What is Sequestration?
Severe, automatic, across-the-board spending cuts to government programs.
About half of the cuts are to the Department of Defense, and the rest are to non-defense programs. Many programs are protected from the sequester and will not be cut.
The cuts were supposed to begin in January, but Congress passed a two-month delay, so now they are scheduled to begin on March 1.
The debt ceiling debate in the summer of 2011 was a near-catastrophe for our country because we almost went into default for essentially refusing to pay the bill for items we’d already bought.
Yes, but the sequester is like a lawnmower that cuts both your grass and your garden. We need thoughtful spending cuts. These are ugly, indiscriminate cuts that no one wants.
The Department of Defense is set to receive about half of the cuts - $460 billion.
Cooper recently criticized Congress' inaction in a hearing of the House Armed Services Committee.
What military leaders have said…
"Cuts of this magnitude would be catastrophic to the military”
“Sequestration will cause irreversible damage."
- Adm. Jonathan Greenert, Chief of Naval operations
2. Everything else:
Other programs will be cut by $460 billion over 10 years. Most mandatory programs, such as Social Security benefits, Medicaid, and food stamps are protected from the sequester. Spending on highways, Pell grants, and most veterans programs will also be spared from the cut. But dozens of other programs will face ugly cuts, things like NIH funding (on which Vanderbilt researchers rely), funding for the Centers for Disease Control (to help fight the flu), our national parks, important environmental health and safety programs, our airport traffic controllers, funding for our children’s schools, and countless other programs. Read more for examples.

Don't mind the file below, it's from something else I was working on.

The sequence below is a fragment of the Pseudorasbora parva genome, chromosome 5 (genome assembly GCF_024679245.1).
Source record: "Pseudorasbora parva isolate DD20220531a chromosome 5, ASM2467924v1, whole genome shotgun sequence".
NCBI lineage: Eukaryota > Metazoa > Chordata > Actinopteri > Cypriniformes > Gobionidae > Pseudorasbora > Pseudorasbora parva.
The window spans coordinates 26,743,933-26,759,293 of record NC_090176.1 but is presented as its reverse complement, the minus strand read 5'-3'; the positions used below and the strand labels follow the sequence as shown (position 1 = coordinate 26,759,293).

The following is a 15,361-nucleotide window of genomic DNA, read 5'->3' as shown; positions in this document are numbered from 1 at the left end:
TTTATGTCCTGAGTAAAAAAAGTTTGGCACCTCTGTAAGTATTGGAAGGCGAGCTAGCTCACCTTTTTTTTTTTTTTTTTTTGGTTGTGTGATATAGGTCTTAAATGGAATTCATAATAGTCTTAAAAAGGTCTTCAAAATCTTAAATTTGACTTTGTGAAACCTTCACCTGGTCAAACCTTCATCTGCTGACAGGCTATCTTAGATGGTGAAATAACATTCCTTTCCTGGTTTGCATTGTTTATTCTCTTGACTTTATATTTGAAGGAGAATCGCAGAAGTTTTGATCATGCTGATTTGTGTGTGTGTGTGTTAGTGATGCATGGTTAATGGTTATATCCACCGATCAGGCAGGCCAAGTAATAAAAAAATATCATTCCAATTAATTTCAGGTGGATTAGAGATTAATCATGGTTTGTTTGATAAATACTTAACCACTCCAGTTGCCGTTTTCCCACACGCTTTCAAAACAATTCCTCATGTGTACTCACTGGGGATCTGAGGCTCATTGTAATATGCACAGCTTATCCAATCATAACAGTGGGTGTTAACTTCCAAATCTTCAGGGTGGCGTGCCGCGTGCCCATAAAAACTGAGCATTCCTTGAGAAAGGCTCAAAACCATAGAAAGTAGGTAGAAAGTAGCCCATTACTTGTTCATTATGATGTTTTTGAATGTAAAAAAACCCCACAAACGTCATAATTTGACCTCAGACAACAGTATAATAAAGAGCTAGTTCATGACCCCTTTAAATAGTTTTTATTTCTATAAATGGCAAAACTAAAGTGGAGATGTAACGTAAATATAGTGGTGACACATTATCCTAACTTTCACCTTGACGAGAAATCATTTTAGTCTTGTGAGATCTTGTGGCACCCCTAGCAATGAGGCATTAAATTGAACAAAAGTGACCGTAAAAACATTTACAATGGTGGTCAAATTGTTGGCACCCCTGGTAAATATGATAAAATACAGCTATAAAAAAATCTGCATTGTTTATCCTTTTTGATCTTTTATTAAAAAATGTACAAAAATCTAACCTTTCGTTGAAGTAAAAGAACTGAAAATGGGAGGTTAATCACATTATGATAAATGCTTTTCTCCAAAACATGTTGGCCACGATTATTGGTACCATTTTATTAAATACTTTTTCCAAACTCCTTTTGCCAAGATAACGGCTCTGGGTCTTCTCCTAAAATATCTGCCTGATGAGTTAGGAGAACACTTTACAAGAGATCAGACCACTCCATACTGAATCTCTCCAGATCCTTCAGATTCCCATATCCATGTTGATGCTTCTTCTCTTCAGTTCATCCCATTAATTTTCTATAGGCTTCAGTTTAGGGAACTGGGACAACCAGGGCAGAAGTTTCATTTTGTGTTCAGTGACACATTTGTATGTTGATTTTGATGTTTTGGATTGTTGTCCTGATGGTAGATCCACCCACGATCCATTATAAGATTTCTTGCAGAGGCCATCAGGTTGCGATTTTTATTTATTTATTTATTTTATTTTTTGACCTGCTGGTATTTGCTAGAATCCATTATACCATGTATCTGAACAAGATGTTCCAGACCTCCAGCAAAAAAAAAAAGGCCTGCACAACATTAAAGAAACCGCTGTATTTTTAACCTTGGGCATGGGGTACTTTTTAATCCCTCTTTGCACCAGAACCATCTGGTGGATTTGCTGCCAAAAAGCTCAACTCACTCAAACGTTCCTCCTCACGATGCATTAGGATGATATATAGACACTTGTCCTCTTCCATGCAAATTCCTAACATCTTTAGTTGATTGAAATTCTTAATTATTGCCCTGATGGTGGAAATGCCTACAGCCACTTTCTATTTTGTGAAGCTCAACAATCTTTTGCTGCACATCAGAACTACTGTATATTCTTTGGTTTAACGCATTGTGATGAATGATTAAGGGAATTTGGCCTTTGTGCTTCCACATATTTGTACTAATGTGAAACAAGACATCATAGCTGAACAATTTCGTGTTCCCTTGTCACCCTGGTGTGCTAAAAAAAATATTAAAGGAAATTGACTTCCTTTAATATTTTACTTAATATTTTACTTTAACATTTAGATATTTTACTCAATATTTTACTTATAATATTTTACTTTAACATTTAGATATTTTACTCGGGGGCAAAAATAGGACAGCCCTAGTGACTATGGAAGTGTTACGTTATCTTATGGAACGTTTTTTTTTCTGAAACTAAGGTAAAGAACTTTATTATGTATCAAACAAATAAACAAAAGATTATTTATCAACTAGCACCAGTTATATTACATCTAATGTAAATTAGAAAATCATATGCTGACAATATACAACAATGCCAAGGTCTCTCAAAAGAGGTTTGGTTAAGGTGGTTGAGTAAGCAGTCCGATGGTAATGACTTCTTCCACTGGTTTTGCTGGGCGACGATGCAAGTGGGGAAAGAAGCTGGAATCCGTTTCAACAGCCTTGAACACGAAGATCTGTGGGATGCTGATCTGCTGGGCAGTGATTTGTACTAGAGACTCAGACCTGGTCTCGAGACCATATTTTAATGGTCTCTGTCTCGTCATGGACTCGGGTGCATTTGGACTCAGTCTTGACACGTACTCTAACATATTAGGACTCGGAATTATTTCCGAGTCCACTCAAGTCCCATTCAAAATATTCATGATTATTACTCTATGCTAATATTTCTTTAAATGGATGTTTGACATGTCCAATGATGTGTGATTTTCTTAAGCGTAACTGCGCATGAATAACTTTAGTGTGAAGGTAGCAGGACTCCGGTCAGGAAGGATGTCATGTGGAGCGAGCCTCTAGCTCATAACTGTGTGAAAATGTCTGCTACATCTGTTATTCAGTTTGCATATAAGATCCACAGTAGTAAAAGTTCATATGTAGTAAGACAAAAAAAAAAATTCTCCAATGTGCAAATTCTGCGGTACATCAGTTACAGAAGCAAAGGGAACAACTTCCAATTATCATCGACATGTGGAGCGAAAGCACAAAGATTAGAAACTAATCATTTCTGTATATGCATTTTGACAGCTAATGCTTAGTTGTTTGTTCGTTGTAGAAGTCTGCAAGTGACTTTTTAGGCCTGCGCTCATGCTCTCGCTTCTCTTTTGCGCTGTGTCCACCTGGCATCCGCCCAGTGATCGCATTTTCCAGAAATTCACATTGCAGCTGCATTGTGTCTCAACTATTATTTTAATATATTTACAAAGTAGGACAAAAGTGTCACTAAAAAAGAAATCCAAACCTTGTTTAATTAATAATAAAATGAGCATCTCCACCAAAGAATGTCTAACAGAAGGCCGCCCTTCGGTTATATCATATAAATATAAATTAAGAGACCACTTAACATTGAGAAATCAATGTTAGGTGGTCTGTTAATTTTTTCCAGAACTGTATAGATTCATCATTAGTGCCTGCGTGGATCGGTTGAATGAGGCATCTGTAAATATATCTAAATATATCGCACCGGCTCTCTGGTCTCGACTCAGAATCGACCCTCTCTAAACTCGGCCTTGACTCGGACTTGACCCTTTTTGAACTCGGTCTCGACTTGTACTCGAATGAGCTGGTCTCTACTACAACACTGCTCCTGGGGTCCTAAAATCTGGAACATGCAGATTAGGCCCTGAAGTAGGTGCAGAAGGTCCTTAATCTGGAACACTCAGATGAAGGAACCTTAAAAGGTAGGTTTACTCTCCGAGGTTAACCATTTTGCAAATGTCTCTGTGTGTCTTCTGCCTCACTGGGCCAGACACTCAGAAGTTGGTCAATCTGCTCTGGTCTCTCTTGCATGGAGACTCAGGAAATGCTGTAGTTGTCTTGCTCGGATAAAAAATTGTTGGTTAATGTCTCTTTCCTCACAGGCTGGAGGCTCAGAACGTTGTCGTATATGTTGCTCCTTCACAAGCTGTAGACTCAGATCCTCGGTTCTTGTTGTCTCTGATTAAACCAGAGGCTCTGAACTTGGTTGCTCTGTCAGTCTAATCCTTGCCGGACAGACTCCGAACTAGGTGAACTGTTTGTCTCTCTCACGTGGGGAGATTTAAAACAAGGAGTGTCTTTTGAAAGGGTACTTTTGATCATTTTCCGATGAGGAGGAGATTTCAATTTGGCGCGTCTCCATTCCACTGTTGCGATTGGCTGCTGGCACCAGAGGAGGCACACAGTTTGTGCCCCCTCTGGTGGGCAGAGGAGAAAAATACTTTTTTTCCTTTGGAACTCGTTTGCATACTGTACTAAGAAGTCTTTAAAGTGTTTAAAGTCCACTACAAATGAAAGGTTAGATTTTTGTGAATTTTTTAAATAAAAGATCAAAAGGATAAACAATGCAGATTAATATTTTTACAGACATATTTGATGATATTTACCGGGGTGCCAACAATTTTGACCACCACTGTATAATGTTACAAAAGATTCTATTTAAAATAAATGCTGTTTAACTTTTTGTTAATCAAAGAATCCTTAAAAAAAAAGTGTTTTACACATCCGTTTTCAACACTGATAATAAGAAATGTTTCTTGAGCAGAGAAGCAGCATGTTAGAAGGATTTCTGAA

Will we feel the impact in Tennessee?
More than forty percent of the State of Tennessee’s funding is federal. Federal money is used for our schools, agriculture, roads, law enforcement and many other vital programs. Many Tennessee programs that rely on federal dollars are protected from the sequester, but state and local officials have already begun preparing for the cuts to appropriate programs.
What will be affected?
Tennessee is scheduled to lose more than $47 million in education money including $27 million in Title 1 and IDEA initiatives. Over 200 teacher and aide jobs will be at risk. Over 32,000 fewer students would be served and approximinately 60 fewer schools would receive funding.
Tennessee will receive $249 million in cuts to Department of Defense programs in our state. These programs include wages for employees, grants, and operating expenses for defense facilities. Over 7,200 civilian employees will be furloughed.
2,590 fewer children will receive access to vaccines for diseases such as measles, mumps, rubella, tetanus, whooping cough, influenza, and Hepatitis B. Head Start and Early Head Start will be eliminated for approximinately 1,200 children. Up to 800 disadvantaged children could lose child care. Victims of domestic violence - up to 500 from Tennessee - would lose support from lost funds to the Violence Against Women Program.
We will see $24 million in cuts to projects such as cancer and diabetes research at Tennessee facilities. This could cost jobs at universities and medical centers, and limit growth of research opportunities.
Army Corps of Engineers
The Corps is closing recreation areas and sites in more than 230 locations including some in Tennessee.
Major user facilities and construction at national labs will be shut down, including at the Oak Ridge National Laboratory.
Maritime and Border Security, Law Enforcement, and First Responders
Air Traffic Control
USDA would furlough federal meat and poultry inspectors for weeks. Since plants cannot operate without inspectors, thousands of establishments would be forced to shut down or operate fewer hours—costing the industry, grocery stores and restaurants billions of dollars.
Food and Medical Product Safety
Funding would be cut for disease monitoring and responding to outbreaks.
Cuts to Mental Health
Why Spending Cuts Alone Won’t Fix the Deficit
Why Taxing the Wealthy Can’t Fix the Deficit
NPR: Will economic contraction affect debate over sequester?
Associated Press: Get ready for slew of budget cut warnings
CNN Money: Spending cuts: What you need to know